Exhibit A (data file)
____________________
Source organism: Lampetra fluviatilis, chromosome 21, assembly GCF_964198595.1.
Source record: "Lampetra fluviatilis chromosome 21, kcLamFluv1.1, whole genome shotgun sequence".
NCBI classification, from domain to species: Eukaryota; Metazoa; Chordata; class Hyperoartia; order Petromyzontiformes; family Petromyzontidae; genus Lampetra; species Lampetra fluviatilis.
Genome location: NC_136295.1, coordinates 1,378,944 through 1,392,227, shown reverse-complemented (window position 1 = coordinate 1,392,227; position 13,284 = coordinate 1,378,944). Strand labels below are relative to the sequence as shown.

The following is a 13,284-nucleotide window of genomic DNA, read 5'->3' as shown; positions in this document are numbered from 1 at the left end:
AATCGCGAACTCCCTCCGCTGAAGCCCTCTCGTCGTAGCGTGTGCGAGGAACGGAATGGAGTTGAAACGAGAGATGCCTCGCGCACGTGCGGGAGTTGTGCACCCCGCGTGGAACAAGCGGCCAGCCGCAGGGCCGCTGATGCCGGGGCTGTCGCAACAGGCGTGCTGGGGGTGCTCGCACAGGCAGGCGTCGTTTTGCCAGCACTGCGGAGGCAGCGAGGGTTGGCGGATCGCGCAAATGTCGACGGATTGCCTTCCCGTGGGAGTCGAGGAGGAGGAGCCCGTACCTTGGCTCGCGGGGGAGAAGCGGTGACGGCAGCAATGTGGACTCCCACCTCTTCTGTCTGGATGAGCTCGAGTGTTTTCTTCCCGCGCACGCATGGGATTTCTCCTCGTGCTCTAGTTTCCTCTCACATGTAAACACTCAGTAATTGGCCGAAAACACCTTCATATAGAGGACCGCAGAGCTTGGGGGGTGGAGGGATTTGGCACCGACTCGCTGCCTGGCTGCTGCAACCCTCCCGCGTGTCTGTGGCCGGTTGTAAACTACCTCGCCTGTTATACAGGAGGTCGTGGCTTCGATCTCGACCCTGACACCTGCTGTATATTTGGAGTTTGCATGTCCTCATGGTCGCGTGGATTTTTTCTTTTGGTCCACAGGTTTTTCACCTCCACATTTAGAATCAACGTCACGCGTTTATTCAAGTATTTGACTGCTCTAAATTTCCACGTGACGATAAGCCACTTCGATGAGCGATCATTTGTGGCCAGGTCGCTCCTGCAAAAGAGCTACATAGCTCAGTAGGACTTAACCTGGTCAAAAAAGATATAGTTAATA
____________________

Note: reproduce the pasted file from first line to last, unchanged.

Source organism: Lampetra fluviatilis, chromosome 21, assembly GCF_964198595.1.
Source record: "Lampetra fluviatilis chromosome 21, kcLamFluv1.1, whole genome shotgun sequence".
NCBI classification, from domain to species: Eukaryota; Metazoa; Chordata; class Hyperoartia; order Petromyzontiformes; family Petromyzontidae; genus Lampetra; species Lampetra fluviatilis.
Genome location: NC_136295.1, coordinates 1,378,944 through 1,392,227, shown reverse-complemented (window position 1 = coordinate 1,392,227; position 13,284 = coordinate 1,378,944). Strand labels below are relative to the sequence as shown.

The following is a 13,284-nucleotide window of genomic DNA, read 5'->3' as shown; positions in this document are numbered from 1 at the left end:
AATCGCGAACTCCCTCCGCTGAAGCCCTCTCGTCGTAGCGTGTGCGAGGAACGGAATGGAGTTGAAACGAGAGATGCCTCGCGCACGTGCGGGAGTTGTGCACCCCGCGTGGAACAAGCGGCCAGCCGCAGGGCCGCTGATGCCGGGGCTGTCGCAACAGGCGTGCTGGGGGTGCTCGCACAGGCAGGCGTCGTTTTGCCAGCACTGCGGAGGCAGCGAGGGTTGGCGGATCGCGCAAATGTCGACGGATTGCCTTCCCGTGGGAGTCGAGGAGGAGGAGCCCGTACCTTGGCTCGCGGGGGAGAAGCGGTGACGGCAGCAATGTGGACTCCCACCTCTTCTGTCTGGATGAGCTCGAGTGTTTTCTTCCCGCGCACGCATGGGATTTCTCCTCGTGCTCTAGTTTCCTCTCACATGTAAACACTCAGTAATTGGCCGAAAACACCTTCATATAGAGGACCGCAGAGCTTGGGGGGTGGAGGGATTTGGCACCGACTCGCTGCCTGGCTGCTGCAACCCTCCCGCGTGTCTGTGGCCGGTTGTAAACTACCTCGCCTGTTATACAGGAGGTCGTGGCTTCGATCTCGACCCTGACACCTGCTGTATATTTGGAGTTTGCATGTCCTCATGGTCGCGTGGATTTTTTCTTTTGGTCCACAGGTTTTTCACCTCCACATTTAGAATCAACGTCACGCGTTTATTCAAGTATTTGACTGCTCTAAATTTCCACGTGACGATAAGCCACTTCGATGAGCGATCATTTGTGGCCAGGTCGCTCCTGCAAAAGAGCTACATAGCTCAGTAGGACTTAACCTGGTCAAAAAAGATATAGTTAATA